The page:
UPDATED: Galveston County Health District confirms delta variant in samples from outbreak

The variant of COVID-19 was identified in three test samples tied to a church camp’s outbreak. (Courtesy Adobe Stock)
The variant of COVID-19 was identified in three test samples tied to a church camp’s outbreak. (Courtesy Adobe Stock)

The variant of COVID-19 was identified in three test samples tied to a church camp’s outbreak. (Courtesy Adobe Stock)

Updated at 2:33 p.m. July 8 with additional reporting

At least 100 adults and youth from the Clear Creek Community Church youth ministry camp have tested positive for COVID-19, based on data from county health experts and reporting from ABC13.

The camp was held at a facility near Giddings, Texas last month, per ABC13. As of July 8, Galveston County Health District has confirmed 100 cases tied to the church camp outbreak, according to the health district’s daily coronavirus report. Three samples have tested positive for the Delta variant.

Ten breakthrough cases have been identified, meaning these cases occurred in people who had been fully vaccinated for at least 14 days. In addition to the 100 confirmed cases, another 15 Galveston County residents have self-reported testing positive for COVID-19, per GCHD, and these reports are under investigation before being confirmed.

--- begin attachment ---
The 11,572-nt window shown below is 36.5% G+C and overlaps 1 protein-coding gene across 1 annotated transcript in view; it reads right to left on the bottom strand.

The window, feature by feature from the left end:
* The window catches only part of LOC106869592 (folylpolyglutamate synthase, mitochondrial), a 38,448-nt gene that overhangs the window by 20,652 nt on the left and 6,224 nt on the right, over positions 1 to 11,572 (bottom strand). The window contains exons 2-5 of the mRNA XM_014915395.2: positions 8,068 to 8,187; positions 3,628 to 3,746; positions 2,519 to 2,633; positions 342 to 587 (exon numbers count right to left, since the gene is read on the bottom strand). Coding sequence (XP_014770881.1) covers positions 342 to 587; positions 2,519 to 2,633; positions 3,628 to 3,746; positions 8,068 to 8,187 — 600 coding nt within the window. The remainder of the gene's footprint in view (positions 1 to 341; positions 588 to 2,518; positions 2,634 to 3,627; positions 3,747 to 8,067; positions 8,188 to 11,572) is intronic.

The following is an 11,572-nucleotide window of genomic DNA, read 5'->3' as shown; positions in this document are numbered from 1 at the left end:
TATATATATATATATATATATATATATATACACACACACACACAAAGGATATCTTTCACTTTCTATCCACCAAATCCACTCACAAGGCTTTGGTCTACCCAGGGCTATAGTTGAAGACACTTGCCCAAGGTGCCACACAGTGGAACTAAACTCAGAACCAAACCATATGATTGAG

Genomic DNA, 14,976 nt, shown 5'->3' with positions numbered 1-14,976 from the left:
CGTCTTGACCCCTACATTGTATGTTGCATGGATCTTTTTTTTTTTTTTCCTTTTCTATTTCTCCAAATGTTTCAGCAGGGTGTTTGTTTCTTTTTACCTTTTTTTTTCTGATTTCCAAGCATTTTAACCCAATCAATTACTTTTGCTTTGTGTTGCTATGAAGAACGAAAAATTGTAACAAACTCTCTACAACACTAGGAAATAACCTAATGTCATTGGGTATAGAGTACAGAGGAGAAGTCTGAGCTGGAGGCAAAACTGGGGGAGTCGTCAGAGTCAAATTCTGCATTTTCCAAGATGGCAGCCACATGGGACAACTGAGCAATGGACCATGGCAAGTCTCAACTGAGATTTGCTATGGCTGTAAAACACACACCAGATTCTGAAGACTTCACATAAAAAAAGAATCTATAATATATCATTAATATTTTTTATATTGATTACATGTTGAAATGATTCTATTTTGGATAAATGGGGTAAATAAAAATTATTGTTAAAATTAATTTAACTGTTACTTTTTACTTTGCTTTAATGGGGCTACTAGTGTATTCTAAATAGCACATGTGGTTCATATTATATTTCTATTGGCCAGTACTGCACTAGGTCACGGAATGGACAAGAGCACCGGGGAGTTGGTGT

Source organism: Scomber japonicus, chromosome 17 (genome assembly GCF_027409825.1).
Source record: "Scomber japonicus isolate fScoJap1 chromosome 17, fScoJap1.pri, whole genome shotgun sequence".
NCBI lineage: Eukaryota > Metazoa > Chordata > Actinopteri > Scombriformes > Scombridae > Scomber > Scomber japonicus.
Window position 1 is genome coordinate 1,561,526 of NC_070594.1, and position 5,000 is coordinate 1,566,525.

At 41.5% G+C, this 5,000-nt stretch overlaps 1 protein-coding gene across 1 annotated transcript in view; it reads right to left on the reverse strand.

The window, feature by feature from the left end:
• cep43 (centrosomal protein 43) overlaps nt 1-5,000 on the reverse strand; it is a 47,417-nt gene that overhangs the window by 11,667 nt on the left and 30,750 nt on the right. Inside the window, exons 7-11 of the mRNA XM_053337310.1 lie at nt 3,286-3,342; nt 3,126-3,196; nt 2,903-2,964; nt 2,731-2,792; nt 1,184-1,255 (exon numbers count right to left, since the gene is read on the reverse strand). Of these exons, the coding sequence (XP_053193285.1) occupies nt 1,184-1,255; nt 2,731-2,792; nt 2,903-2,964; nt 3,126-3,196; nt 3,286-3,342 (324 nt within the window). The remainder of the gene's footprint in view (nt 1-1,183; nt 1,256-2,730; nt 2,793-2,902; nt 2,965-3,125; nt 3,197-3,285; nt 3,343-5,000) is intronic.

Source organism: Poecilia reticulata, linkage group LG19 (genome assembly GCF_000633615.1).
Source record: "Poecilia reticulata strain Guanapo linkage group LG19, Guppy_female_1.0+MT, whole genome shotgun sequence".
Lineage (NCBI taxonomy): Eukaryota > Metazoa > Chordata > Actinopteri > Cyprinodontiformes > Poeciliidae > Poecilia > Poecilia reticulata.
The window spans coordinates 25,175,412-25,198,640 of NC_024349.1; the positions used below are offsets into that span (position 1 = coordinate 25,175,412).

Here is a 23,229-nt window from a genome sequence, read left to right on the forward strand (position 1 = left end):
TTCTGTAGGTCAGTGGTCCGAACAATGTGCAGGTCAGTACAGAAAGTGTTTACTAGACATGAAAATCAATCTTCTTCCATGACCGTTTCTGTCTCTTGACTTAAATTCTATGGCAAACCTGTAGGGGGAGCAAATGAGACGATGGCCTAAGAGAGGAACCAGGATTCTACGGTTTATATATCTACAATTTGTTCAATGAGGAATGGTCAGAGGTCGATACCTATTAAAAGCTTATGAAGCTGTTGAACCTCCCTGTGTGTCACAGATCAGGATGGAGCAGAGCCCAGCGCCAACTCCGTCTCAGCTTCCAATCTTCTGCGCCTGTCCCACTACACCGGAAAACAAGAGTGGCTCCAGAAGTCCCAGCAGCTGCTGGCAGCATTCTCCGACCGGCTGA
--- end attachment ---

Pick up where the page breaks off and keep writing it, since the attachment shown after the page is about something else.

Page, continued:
"Unfortunately, upon return from camp, 125+ campers and adults reported to us that they tested positive for COVID-19," church officials said in a statement to ABC13 released July 6. "Additionally, hundreds more were exposed to COVID-19 at camp. And hundreds of others were likely exposed when infected people returned home from camp. We seek to remain in contact with those impacted. If you, or someone in your family, begins to have symptoms, please seek medical attention immediately."



The five-day camp event was attended by around 450 adults and children in grades six through 12, per ABC13—which puts the group’s positivity rate around at least 22%. News of the outbreak forced church leaders to cancel services for July 4 and July 7; the majority of the confirmed cases have been in adults ages 12 and older, ABC13 reported.

There have been 110 total breakthrough cases in Galveston County as of July 2, the health district reported July 8. This equates to about 0.07% breakthrough, which is lower than what was expected from studies, per GCHD. More than 148,000 county residents are fully vaccinated.

Originally posted 3:13 p.m. July 6

The delta variant of COVID-19 has been identified in three test samples tied to a church camp outbreak, according to a Galveston County Health District news release from the afternoon of July 6.

To date, 57 Galveston County youth and adults affiliated with the camp group have been confirmed as testing positive for COVID-19; additional samples are being tested, per the release. More than 450 adults and youth in grades six to 12 from the area were in attendance, putting the group’s COVID-19 positivity rate around 12%.